A fixture in Kerrisdale since 1973, Minerva's has provided Mediterranean food to the neighbourhood’s people for more than a generation.
Minerva's’ owner, Nonda Pavlakis, was a young man of 17 when he came to Vancouver from Greece in 1967 to be with his brother and sister. He did tailoring and sales at a clothing store, and later became part owner of the Copacabana night club.
I was at Copacabana and we had just sold the club. A friend of mine came along and he asked if I wanted to buy a restaurant. My answer to him was, ‘What the hell would we do with a restaurant? I don’t know anything about restaurants.’ A month later, I was involved in the restaurant. I just saw the opportunity was here. It was a little restaurant that was doing okay then.
In 1975, he and his friend purchased a small, two-year-old pizza joint on West 41st from a Greek couple. The name Minerva's, from the Roman goddess of wisdom, came with the restaurant, even though the previous owners were Greek.
I took it over, with a friend of mine, actually, but he stayed here for about eight months and he left. I took over the restaurant and worked hard. About a couple of years later, we expanded.
At the time, Kerrisdale was, as Nonda puts it, "a nice little village. It has changed a lot now. It used to be all kinds of stores. Now you see coffee shops, beauty salons, and banks. That’s all you see in Kerrisdale."
As Kerrisdale evolved, Minerva's evolved along with it, going through renovations and expansions roughly every decade.
When we bought it, it was the old style with the red carpet, red chairs, velour wallpaper. We changed it over the years. Every few years we like to do something to update.
Currently, Minerva's has an understated style of comforting earth tones and diffused lighting, with paintings of Mediterranean scenes on the walls. In the summer, the large windows open onto the sidewalk.
For our business, the changes were good, actually. Ninety per cent of our customers are repeat customers. They live in the neighbourhood, but the neighbourhood has changed a lot. It used to be older people here, but now there are a lot of young families moving into the area.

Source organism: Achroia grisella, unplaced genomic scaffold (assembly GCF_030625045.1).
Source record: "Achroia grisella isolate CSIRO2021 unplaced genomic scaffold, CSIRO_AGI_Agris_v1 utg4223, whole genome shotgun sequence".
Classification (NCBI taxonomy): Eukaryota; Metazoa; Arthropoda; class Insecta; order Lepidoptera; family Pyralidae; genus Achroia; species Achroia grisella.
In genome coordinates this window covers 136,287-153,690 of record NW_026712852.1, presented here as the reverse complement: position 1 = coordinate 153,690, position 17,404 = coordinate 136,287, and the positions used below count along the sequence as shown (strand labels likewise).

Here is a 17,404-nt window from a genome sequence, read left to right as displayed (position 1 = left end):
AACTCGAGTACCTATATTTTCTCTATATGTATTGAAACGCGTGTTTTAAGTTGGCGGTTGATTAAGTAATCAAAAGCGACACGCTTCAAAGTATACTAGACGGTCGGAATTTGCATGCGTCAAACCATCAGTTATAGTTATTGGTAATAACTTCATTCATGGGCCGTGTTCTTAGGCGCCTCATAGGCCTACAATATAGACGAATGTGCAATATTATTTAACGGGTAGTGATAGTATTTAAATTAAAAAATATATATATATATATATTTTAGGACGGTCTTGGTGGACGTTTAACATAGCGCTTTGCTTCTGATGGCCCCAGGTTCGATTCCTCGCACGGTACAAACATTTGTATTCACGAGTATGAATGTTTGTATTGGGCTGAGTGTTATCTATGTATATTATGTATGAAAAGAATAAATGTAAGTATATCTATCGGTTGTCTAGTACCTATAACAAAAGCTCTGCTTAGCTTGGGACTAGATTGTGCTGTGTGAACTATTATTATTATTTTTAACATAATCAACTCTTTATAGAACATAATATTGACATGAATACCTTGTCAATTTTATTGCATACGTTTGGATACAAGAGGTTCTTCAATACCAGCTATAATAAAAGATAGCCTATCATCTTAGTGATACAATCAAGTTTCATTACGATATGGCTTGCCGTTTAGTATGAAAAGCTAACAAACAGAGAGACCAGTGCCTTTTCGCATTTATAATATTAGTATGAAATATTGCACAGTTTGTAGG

His wife Kay works behind the restaurant’s bar, and his son John runs the business as a manager, since 2007. In August of 2016, it opened up an adjoining bar on the corner, Barra 41, which John runs.
Over the years, we’ve changed the menu a lot. Because it was just a pizza and pasta place. Then we kept changing the menu every so often. We take something out, we add something. We go with the times. We go with the people’s needs. Now it’s mostly a Mediterranean restaurant. We still have the pizza, of course, but we’re very well known for our steaks and our barbecue. And of course, we have lots of Greek dishes, as well.
Asked about the secret of his establishment’s longevity, Nonda is characteristically modest.
You have to take care of your customers. Give them the right things, give them the quality of the food. We have very good quality of food, and our prices are affordable. Our steaks, for example. We use the best steaks here. Downtown you would pay sixty dollars. Here you will pay thirty or thirty-five dollars.
Nonda talks about how former BC Premier Bill Vander Zalm and former Prime Minister Kim Campbell have visited and stops himself before he can name a certain Vancouver-born movie star who regularly eats there.
This is characteristic of how Nonda treats all of his customers, some of whom are neighbourhood regulars who eat there seven days a week.
I can walk around here right now, and I know every one of my customers. When you come in through that door, we try to make you be happy when you go. That’s the success of a restaurant. You don’t see the people as a dollar sign. You go to some places and they try to grab the dollar and they don’t care about the mood. Here, we like to see you over and over and again and again.
After running a restaurant for more than forty years, Nonda says right now, he doesn't have any plans for the future.
I’m still working. I’m going to continue working.
The sample dinner was barbecued baby back ribs with spaghetti. The generously sized portion of ribs were tender and easily separated from the bones, which provided the requisite tactile experience. The barbecue sauce was tart and tasty. The accompanying spaghetti came with a red sauce with more subtle flavours than you would find in other restaurants. The side dishes were garlic bread and Greek salad made with crisp and fresh vegetables, which together with the main entrée made for a satisfying dinner.
Meet The Photographer: Ricardo Vacas
Ricardo Vacas, owner of the firm Kerp Photography, always showed intense interest in many forms of creative arts. His professional photography career started in his home country, Spain, where he was the official photographer of several music bands, models and clothing brands. He decided to move to Wellington, New Zealand in 2012, knowing his real interest was fashion photography more than any other field. Currently living in Vancouver, Canada, he now combines his fashion, editorial and commercial photography projects with regular trips to Europe and USA.